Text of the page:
What You Need to Know About SepsisOn March 29, actress Patty Duke, age 69, died of sepsis related to ruptured intestine, which is a hole in the wall of the intestine.
When there is a hole in the intestine, it causes the contents to leak into the abdominal cavity. This can cause the body-wide infection called sepsis.
Sepsis is the body’s overwhelming and life-threatening response to an infection that can lead to tissue damage, organ failure, and death.
What are the symptoms of sepsis?
There is no single sign or symptom of sepsis. It is, rather, a combination of symptoms. Since sepsis is the result of an infection, symptoms can include infection signs (diarrhea, vomiting, sore throat, etc.), as well as ANY of the symptoms below:
S—Shivering, fever, or very cold
E—Extreme pain or general discomfort ("worst ever")
P—Pale or discolored skin
S—Sleepy, difficult to rouse, confused
I—"I feel like I might die"
S—Short of breath
When can you get sepsis?
Sepsis can occur to anyone, at any time, from any type of infection, and can affect any part of the body. It can occur even after a minor infection.
What causes sepsis?
Any type of infection that is anywhere in your body can cause sepsis, including infections of the skin, lungs (such as pneumonia), urinary tract, abdomen (such as appendicitis), or other part of the body. An infection occurs when germs enter a person’s body and multiply, causing illness, and organ and tissue damage.
Who gets sepsis?
Anyone can get sepsis as a bad outcome from an infection, but the risk is higher in:
- People with weakened immune systems
- Babies and very young children
- Elderly people
- People with chronic illnesses, such as diabetes, AIDS, cancer, and kidney or liver disease
- People suffering from a severe burn or wound
What should I do if I think I have an infection or sepsis?
- Call your doctor or go to the emergency room immediately if you have any signs or symptoms of an infection or sepsis. Sepsis is a medical emergency.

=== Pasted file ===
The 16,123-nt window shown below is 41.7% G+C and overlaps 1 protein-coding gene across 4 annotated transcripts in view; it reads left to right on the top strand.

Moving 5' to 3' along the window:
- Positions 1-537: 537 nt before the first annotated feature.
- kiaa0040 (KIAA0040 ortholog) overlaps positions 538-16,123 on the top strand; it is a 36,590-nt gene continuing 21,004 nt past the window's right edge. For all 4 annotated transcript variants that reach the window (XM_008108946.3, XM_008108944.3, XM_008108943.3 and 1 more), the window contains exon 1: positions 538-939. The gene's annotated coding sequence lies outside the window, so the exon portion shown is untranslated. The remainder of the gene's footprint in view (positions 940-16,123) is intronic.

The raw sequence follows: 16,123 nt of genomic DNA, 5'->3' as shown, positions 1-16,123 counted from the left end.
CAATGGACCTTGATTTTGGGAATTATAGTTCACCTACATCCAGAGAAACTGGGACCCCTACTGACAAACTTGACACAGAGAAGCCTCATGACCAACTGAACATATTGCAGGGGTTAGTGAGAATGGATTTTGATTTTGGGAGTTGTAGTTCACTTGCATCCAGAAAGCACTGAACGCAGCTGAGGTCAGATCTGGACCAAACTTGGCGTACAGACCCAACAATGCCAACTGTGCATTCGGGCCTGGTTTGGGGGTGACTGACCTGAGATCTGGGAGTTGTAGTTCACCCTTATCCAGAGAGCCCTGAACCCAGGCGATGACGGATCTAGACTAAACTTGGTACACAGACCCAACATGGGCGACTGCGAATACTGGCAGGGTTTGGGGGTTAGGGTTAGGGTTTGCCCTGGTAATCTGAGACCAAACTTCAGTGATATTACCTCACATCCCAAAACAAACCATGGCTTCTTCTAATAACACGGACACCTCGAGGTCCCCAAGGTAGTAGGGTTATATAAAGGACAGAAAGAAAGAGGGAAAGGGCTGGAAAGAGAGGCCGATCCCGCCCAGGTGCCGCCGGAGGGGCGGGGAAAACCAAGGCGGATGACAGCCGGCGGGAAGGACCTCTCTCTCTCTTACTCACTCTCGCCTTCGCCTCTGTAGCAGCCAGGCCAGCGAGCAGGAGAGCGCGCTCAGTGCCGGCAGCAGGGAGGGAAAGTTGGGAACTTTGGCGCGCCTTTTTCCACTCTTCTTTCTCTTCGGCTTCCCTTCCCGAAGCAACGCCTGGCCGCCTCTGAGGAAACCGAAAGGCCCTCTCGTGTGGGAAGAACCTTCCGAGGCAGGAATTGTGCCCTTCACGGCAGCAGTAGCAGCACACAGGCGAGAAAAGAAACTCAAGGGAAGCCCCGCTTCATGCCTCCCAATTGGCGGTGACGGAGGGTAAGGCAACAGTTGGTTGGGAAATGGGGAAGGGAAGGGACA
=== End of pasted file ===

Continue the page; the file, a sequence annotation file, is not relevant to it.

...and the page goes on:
- It’s important that you say, “I AM CONCERNED ABOUT SEPSIS.”
- If you are continuing to feel worse or not getting better in the days after surgery, ask your doctor about sepsis. Sepsis is a common complication of people hospitalized for other reasons.
How is sepsis diagnosed?
Doctors diagnose sepsis using a number of physical findings like fever, increased heart rate, and increased breathing rate. They also do lab tests that check for signs of infection.
Many of the symptoms of sepsis, such as fever and difficulty breathing, are the same as in other conditions, making sepsis hard to diagnose in its early stages.How is sepsis treated?
People with sepsis are usually treated in the hospital. Doctors try to treat the infection, keep the vital organs working, and prevent a drop in blood pressure.
Doctors treat sepsis with antibiotics as soon as possible. Many patients receive oxygen and intravenous (IV) fluids to maintain normal blood oxygen levels and blood pressure. Other types of treatment, such as assisting breathing with a machine or kidney dialysis, may be necessary. Sometimes surgery is required to remove tissue damaged by the infection.